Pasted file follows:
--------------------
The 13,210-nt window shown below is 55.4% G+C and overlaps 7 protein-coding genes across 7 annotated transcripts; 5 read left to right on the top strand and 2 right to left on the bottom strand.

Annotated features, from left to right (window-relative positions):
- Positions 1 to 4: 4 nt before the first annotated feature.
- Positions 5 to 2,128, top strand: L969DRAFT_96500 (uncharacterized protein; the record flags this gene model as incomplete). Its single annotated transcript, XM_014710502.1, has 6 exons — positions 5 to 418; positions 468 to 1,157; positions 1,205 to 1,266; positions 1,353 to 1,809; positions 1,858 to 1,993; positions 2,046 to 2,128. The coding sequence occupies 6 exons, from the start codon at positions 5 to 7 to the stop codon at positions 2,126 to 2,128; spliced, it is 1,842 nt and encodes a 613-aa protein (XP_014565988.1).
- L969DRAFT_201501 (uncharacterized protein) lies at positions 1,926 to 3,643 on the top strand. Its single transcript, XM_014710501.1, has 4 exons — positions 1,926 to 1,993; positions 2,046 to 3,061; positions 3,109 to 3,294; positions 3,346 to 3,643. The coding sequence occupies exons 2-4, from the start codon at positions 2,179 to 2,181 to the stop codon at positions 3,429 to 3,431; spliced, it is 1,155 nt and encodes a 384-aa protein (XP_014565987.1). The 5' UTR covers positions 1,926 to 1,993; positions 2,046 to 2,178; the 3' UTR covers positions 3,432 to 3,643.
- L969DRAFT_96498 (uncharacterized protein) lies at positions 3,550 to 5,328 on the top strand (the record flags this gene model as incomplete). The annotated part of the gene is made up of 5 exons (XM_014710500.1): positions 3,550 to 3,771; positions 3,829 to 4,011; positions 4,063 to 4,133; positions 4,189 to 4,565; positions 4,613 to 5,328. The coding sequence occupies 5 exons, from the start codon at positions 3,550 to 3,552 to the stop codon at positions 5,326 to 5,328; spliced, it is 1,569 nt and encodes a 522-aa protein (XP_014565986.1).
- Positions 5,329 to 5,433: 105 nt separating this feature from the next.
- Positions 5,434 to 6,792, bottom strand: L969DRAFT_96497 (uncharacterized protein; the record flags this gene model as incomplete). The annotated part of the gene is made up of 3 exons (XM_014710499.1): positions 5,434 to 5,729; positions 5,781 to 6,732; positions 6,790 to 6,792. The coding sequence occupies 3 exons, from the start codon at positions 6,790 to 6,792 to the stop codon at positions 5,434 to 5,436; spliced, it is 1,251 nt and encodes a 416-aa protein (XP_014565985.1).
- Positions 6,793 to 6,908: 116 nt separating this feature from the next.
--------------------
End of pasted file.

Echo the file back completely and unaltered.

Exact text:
The 13,210-nt window shown below is 55.4% G+C and overlaps 7 protein-coding genes across 7 annotated transcripts; 5 read left to right on the top strand and 2 right to left on the bottom strand.

Annotated features, from left to right (window-relative positions):
- Positions 1 to 4: 4 nt before the first annotated feature.
- Positions 5 to 2,128, top strand: L969DRAFT_96500 (uncharacterized protein; the record flags this gene model as incomplete). Its single annotated transcript, XM_014710502.1, has 6 exons — positions 5 to 418; positions 468 to 1,157; positions 1,205 to 1,266; positions 1,353 to 1,809; positions 1,858 to 1,993; positions 2,046 to 2,128. The coding sequence occupies 6 exons, from the start codon at positions 5 to 7 to the stop codon at positions 2,126 to 2,128; spliced, it is 1,842 nt and encodes a 613-aa protein (XP_014565988.1).
- L969DRAFT_201501 (uncharacterized protein) lies at positions 1,926 to 3,643 on the top strand. Its single transcript, XM_014710501.1, has 4 exons — positions 1,926 to 1,993; positions 2,046 to 3,061; positions 3,109 to 3,294; positions 3,346 to 3,643. The coding sequence occupies exons 2-4, from the start codon at positions 2,179 to 2,181 to the stop codon at positions 3,429 to 3,431; spliced, it is 1,155 nt and encodes a 384-aa protein (XP_014565987.1). The 5' UTR covers positions 1,926 to 1,993; positions 2,046 to 2,178; the 3' UTR covers positions 3,432 to 3,643.
- L969DRAFT_96498 (uncharacterized protein) lies at positions 3,550 to 5,328 on the top strand (the record flags this gene model as incomplete). The annotated part of the gene is made up of 5 exons (XM_014710500.1): positions 3,550 to 3,771; positions 3,829 to 4,011; positions 4,063 to 4,133; positions 4,189 to 4,565; positions 4,613 to 5,328. The coding sequence occupies 5 exons, from the start codon at positions 3,550 to 3,552 to the stop codon at positions 5,326 to 5,328; spliced, it is 1,569 nt and encodes a 522-aa protein (XP_014565986.1).
- Positions 5,329 to 5,433: 105 nt separating this feature from the next.
- Positions 5,434 to 6,792, bottom strand: L969DRAFT_96497 (uncharacterized protein; the record flags this gene model as incomplete). The annotated part of the gene is made up of 3 exons (XM_014710499.1): positions 5,434 to 5,729; positions 5,781 to 6,732; positions 6,790 to 6,792. The coding sequence occupies 3 exons, from the start codon at positions 6,790 to 6,792 to the stop codon at positions 5,434 to 5,436; spliced, it is 1,251 nt and encodes a 416-aa protein (XP_014565985.1).
- Positions 6,793 to 6,908: 116 nt separating this feature from the next.